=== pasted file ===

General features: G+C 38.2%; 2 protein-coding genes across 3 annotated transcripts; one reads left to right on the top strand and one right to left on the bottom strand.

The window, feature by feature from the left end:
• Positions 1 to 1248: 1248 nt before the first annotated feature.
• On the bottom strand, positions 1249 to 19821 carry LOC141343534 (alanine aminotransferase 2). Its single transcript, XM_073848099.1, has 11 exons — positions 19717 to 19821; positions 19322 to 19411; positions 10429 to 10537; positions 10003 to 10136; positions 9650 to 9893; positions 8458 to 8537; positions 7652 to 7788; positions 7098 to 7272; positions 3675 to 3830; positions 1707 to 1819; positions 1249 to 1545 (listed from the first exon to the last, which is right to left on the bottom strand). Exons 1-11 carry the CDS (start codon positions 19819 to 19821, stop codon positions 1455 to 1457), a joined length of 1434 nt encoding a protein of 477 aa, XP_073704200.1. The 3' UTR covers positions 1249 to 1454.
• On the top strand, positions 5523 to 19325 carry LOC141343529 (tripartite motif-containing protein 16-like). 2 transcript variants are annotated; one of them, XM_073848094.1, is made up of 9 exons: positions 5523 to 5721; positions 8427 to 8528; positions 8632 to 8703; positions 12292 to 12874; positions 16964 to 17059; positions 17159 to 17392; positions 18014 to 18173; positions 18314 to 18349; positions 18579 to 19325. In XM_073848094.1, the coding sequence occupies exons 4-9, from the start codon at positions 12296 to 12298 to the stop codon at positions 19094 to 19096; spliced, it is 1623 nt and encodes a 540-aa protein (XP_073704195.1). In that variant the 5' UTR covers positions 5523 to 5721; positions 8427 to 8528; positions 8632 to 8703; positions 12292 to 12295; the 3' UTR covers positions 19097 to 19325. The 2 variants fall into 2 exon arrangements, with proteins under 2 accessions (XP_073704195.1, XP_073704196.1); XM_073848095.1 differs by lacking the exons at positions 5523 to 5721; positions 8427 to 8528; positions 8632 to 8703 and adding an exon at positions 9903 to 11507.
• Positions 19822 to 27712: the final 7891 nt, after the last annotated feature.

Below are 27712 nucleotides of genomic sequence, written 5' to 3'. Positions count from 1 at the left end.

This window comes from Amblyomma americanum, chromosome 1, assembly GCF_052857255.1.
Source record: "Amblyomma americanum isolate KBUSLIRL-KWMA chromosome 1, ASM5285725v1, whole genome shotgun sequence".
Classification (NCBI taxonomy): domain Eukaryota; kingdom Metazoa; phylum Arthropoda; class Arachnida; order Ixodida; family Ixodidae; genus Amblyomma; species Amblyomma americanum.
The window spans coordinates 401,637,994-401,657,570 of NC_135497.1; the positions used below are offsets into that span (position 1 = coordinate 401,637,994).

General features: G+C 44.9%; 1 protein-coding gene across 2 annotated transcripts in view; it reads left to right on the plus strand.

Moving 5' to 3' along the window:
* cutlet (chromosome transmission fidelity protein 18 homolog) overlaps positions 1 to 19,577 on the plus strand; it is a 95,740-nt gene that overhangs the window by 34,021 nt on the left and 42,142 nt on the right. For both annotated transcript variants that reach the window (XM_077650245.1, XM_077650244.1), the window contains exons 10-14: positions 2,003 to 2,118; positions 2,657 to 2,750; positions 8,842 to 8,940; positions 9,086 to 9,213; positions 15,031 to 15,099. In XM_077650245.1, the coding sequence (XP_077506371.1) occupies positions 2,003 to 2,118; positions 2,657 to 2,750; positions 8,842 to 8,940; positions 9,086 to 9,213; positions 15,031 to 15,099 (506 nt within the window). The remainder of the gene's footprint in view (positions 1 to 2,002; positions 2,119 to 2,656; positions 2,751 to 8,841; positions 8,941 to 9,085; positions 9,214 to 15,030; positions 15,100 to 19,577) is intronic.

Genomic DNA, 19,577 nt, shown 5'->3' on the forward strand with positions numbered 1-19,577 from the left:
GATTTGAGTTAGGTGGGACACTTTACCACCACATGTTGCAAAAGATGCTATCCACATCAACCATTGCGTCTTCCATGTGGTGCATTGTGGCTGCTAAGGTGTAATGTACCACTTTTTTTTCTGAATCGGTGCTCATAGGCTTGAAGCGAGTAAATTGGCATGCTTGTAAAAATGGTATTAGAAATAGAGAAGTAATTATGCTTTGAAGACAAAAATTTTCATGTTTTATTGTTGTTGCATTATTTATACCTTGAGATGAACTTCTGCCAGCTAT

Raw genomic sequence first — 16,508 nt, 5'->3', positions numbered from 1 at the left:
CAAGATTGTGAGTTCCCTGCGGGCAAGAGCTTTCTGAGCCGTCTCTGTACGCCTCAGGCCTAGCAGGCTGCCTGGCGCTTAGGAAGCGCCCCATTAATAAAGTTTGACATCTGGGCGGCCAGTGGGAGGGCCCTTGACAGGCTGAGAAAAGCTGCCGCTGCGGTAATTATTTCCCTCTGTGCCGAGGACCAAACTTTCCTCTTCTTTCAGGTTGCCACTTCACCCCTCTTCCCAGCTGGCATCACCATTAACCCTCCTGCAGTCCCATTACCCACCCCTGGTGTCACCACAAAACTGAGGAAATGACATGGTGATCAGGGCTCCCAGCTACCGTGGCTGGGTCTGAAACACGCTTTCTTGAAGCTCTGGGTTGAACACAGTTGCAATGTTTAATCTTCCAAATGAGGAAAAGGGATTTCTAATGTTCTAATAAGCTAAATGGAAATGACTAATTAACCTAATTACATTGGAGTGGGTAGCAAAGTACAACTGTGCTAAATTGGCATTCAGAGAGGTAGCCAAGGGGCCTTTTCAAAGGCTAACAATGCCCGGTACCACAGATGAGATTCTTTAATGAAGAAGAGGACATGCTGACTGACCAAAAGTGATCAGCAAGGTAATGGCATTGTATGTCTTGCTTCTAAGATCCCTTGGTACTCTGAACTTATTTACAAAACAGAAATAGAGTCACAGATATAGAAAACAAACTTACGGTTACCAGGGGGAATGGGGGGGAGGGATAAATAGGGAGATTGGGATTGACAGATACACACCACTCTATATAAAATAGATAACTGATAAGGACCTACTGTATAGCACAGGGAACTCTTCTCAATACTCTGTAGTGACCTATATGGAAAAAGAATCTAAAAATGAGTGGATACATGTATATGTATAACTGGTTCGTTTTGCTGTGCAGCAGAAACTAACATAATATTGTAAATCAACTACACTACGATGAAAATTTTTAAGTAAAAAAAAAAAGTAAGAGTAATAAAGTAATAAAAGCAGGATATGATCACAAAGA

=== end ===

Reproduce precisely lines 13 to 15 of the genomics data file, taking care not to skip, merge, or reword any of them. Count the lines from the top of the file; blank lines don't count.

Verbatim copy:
Moving 5' to 3' along the window:
* cutlet (chromosome transmission fidelity protein 18 homolog) overlaps positions 1 to 19,577 on the plus strand; it is a 95,740-nt gene that overhangs the window by 34,021 nt on the left and 42,142 nt on the right. For both annotated transcript variants that reach the window (XM_077650245.1, XM_077650244.1), the window contains exons 10-14: positions 2,003 to 2,118; positions 2,657 to 2,750; positions 8,842 to 8,940; positions 9,086 to 9,213; positions 15,031 to 15,099. In XM_077650245.1, the coding sequence (XP_077506371.1) occupies positions 2,003 to 2,118; positions 2,657 to 2,750; positions 8,842 to 8,940; positions 9,086 to 9,213; positions 15,031 to 15,099 (506 nt within the window). The remainder of the gene's footprint in view (positions 1 to 2,002; positions 2,119 to 2,656; positions 2,751 to 8,841; positions 8,941 to 9,085; positions 9,214 to 15,030; positions 15,100 to 19,577) is intronic.

Genomic DNA, 19,577 nt, shown 5'->3' on the forward strand with positions numbered 1-19,577 from the left: